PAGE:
5. Customer Confirmed They Are The End User?
The end user is someone who would be the last person to receive the work and they don’t tend to recharge or make onward supplies on the work carried out. Effectively the end user means the supply chain ends with them.
As a result you will need to contact your customer and ask if they are the end user. If you are unsure, HMRC have said that the default position should be to treat the customer as if they are NOT the end user.
If they are the end user, so answering yes, you would apply normal VAT rules as the supply chain will be ending with them and that's how VAT works, it falls upon the last person. The VAT reverse charge rules only apply when there is a continuing supply chain.
To quickly summarise the above, if they are CIS registered, VAT registered, have a taxable supply (20% or 5% VAT rate) and are not the end user then the reverse VAT charge will apply.
If you are a contractor you need to include the VAT on your reverse charge supply from the subcontractor. You then can reclaim this VAT from HMRC on your VAT return.
You will also use the reverse charge for your supplies if your customer is not the end client (so if you are also a subcontractor).
If you customer is the end client then you will charge VAT.
Now if you are a subcontractor and you’re invoicing a customer, you will either charge VAT as normal or use the reverse charge.
If you use the reverse charge you will not include anything on your VAT return for reverse charge supplies.
Your customer (contractor) will need to include the VAT on their next VAT return.
The VAT Reverse Charge for construction industry business will have an affect on other VAT schemes such as the Flat Rate Scheme or Cash Accounting may no longer be beneficial under the new rules.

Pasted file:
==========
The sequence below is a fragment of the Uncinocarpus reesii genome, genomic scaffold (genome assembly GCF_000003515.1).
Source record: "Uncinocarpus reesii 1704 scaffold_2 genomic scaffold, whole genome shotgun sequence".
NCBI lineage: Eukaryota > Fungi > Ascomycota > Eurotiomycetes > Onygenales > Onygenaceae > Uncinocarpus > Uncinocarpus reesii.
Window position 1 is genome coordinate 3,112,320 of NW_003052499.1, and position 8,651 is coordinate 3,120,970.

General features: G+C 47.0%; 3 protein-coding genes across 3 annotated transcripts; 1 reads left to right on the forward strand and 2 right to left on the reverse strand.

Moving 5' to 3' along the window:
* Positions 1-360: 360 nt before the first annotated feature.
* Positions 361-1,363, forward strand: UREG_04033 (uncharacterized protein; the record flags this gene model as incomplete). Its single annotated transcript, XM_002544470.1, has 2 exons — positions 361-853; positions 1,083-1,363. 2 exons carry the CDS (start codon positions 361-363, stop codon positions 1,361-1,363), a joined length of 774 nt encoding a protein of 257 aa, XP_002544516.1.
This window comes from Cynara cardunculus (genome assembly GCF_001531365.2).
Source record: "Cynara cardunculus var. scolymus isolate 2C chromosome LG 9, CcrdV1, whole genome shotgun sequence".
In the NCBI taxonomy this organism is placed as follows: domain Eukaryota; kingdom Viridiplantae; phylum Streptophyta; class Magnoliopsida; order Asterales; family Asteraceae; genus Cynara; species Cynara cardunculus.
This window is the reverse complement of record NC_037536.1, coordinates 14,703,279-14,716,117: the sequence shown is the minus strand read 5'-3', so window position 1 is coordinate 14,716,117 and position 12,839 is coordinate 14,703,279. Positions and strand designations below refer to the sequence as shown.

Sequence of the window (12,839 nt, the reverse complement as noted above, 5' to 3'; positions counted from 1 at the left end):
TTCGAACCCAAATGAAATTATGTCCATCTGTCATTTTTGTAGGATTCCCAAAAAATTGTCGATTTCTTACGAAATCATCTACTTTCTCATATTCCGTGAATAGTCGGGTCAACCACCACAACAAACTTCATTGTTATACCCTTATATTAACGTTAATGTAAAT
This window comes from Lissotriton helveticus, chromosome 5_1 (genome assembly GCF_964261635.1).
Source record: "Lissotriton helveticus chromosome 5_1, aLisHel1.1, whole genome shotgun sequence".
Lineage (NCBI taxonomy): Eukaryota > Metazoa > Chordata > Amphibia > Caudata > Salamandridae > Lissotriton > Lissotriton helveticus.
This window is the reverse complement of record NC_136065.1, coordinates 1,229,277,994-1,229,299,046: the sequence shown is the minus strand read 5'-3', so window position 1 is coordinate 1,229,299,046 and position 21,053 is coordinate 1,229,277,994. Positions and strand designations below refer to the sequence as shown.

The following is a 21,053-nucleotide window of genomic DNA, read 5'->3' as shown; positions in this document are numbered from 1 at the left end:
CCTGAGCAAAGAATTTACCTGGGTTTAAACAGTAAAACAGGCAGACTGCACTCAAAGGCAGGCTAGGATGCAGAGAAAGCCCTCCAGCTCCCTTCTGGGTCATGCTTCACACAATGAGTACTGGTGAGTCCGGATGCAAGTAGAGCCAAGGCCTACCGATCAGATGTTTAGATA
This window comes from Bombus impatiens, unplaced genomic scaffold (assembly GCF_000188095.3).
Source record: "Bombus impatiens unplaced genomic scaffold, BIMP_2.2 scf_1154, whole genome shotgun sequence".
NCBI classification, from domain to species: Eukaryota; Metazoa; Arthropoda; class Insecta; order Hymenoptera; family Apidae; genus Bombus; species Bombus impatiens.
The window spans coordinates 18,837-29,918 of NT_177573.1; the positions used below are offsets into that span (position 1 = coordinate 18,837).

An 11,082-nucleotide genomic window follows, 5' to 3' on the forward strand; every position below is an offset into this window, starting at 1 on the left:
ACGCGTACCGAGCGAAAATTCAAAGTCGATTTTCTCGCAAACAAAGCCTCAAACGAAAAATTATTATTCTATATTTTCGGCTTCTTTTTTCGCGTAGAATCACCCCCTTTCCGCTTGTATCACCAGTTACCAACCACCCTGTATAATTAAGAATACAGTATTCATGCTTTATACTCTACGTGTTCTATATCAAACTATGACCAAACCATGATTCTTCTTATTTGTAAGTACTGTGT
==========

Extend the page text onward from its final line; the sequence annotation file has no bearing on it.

If you are a smaller subcontractor there could be major issues if potential issues are not mitigated. Some of the potential issues can include:
If you are a subcontractor and use the reverse charge and don’t charge VAT to your customer.
If your customers are paying quickly and you are submitting your VAT returns quarterly, then you are at a cashflow disadvantage as you used to get paid VAT by your customer and then pay it to HMRC once a quarter but now you need to wait to reclaim your VAT at the end of the VAT quarter.
If you are a subcontractor then this will have a double impact on you if you have CIS Deductions at 20% (net status) and make reverse charge supplies, your cashflow will be impacted by this additional deduction.
To improve your cashflow, an option is to move to monthly VAT returns, as you might find yourself in an unusual position of not having to charge VAT on most of their sales (if you’re a subcontractor). As a result they may become repayment traders and moving to monthly VAT returns will therefore speed up the repayments due from HMRC.
A regularly updated cashflow forecast can help you identify times when cash will be tight and allow you to prepare for any upcoming payments.
This article was written for Saint Financial Group, a multidisciplinary group based in the UK that helps construction businesses develop and grow. SaintFG offers a range of quality solutions in supporting businesses.